Notice clearly how the above passage describes the blood of Jesus as the agent which works in the believer that which is well pleasing in God’s sight. This is obviously more than some legal, or forensic, declaration of righteousness. This is internal transformation, which the Bible here declares to be part of the work of Jesus’ blood in the saving process.
The following Ellen White statement makes it clear that the cleansing accomplished by Jesus’ blood includes the work of sanctification and character development:
When Christ shall come, He will not change the character of any individual. Precious, probationary time is given to be improved in washing our robes of character and making them white in the blood of the Lamb. To remove the stains of sin requires the work of a lifetime. Every day renewed efforts in restraining and denying self are needed. Every day there are new battles to fight, and victories to be gained. Every day the soul should be called out in earnest pleading with God for the mighty victories of the cross.
Obviously, Ellen White in this passage is referring to sanctification, especially as she speaks here of the “work of a lifetime.” Elsewhere she uses this term specifically with regard to sanctification: “Sanctification is not the work of a moment, an hour, a day, but of a lifetime.”
Other statements likewise affirm the sanctifying work of the blood of Jesus in the life of the Christian:
Shall I stand without fault before the throne of God? Only the faultless will be there. None will be translated to heaven while their hearts are filled with the rubbish of earth. Every defect in the moral character must first be remedied, every stain removed by the cleansing blood of Christ, and all the unlovely, unlovable traits of character overcome.
Search, oh search, as for your life, and condemn yourself, pass judgment upon yourself, and then by faith claim the cleansing blood of Christ to remove the stains from your Christian character. . . . . Jesus will receive you, all polluted as you are, and will wash you in His blood, and cleanse you from all pollution, and make you fit for the society of heavenly angels, in a pure, harmonious heaven.
And what, according to the same author, is our “fitness for heaven”?
The righteousness by which we are justified is imputed; the righteousness by which we are sanctified is imparted. The first is our title to heaven; the second is our fitness for heaven.
Elsewhere, along similar lines, we read:
A probation is granted us to wash our robes of character and make them white in the blood of the Lamb. Who is doing this work? Who is separating from himself sin and selfishness?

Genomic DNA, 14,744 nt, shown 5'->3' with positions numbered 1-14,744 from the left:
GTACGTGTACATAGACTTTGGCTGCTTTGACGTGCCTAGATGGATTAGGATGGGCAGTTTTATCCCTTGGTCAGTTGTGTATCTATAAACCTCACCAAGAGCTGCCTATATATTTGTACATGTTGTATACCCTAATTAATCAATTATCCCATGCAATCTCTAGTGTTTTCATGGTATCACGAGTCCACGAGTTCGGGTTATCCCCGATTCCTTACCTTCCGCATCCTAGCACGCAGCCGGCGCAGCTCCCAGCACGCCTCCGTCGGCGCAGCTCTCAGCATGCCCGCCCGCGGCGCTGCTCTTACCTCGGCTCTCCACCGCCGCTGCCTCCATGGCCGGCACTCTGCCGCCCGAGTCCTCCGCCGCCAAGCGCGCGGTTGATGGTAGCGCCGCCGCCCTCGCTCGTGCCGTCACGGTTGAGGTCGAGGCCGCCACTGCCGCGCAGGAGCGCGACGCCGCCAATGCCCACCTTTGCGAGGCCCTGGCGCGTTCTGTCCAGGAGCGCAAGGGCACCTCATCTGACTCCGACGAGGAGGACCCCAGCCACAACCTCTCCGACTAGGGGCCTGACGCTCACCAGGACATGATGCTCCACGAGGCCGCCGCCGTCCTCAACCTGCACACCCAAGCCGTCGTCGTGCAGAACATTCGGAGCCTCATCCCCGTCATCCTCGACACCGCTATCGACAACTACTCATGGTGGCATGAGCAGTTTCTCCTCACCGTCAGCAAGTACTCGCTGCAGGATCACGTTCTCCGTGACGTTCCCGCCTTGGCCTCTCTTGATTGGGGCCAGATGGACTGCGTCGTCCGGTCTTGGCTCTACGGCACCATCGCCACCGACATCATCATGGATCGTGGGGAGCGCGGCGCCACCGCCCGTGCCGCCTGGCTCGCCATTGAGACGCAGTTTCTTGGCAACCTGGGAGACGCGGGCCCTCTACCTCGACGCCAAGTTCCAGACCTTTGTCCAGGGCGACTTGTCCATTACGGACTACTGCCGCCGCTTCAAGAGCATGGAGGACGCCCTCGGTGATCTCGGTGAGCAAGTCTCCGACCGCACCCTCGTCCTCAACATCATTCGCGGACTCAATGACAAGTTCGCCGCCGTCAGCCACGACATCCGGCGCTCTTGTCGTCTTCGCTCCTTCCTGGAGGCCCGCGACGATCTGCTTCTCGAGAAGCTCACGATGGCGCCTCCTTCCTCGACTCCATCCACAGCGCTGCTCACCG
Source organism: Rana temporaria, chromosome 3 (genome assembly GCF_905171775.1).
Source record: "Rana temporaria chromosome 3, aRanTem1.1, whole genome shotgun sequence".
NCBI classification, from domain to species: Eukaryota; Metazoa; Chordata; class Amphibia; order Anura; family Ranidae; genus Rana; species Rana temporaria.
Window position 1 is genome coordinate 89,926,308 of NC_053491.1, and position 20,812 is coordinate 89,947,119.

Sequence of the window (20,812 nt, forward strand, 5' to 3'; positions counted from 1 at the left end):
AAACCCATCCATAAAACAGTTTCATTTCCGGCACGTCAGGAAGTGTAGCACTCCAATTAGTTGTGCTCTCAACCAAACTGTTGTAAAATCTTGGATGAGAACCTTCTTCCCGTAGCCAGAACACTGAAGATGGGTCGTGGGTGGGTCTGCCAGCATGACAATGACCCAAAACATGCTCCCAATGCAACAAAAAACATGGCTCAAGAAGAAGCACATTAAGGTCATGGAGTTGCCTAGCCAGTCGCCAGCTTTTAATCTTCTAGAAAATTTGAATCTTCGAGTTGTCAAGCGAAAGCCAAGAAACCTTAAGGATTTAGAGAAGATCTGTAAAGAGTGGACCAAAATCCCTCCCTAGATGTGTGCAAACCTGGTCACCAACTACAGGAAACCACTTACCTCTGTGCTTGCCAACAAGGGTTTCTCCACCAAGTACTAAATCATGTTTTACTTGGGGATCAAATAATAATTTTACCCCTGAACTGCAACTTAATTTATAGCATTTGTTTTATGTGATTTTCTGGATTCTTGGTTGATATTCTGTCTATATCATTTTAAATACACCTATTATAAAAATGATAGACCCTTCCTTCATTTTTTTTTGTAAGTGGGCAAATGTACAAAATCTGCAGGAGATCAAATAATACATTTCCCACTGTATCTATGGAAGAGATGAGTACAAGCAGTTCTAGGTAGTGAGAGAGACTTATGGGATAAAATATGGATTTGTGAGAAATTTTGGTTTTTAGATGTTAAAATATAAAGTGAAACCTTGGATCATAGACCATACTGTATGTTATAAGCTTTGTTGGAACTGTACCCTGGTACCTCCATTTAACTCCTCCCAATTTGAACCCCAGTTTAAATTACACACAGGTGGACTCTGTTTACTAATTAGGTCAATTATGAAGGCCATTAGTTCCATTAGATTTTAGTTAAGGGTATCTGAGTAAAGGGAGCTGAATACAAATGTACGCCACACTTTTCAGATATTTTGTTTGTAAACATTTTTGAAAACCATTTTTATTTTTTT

He who has died to redeem you has promised to guide you and clothe you with His own righteousness, if you will but loathe sin and purge yourself from evil by washing your robes of character and making them white in the blood of the Lamb.
‘The wages of sin is death.’ Sin, however small it may be esteemed, can be persisted in only at the cost of eternal life. What is not overcome will overcome us, and work out our destruction. We must wash our robes of character in the blood of the Lamb until they are white and stainless.
What is more, the Ellen White statement quoted in this objection cites the apostle Paul’s assurance of being “accepted in the Beloved” (Eph. 1:6). In other statements of Ellen White, as our series has noted, she is clear that to be accepted in the Beloved is conditional, not just on forgiveness, or justification, but on sanctified obedience as well:
There is no way back to innocence and life except through repentance for having transgressed God’s law, and faith in the merits of the divine sacrifice, who has suffered for your transgressions of the past; and you are accepted in the Beloved on condition of obedience to the commandments of your Creator.
Through Jesus there is divine sympathy between God and the human beings who, through obedience, are accepted in the Beloved. Thus humanity conforms to the will of divinity, fulfilling the words, ‘If ye love Me, keep My commandments.’ The commandment-keeping people of God are to walk in the sunlight of Christ’s righteousness, their countenances expressing cheerfulness and thanksgiving, joyful in the assurance: ‘Blessed are they that do His commandments, that they may have right to the tree of life, and enter in through the gates into the city.’
Through obedience to all the commandments of God, we are accepted in the Beloved.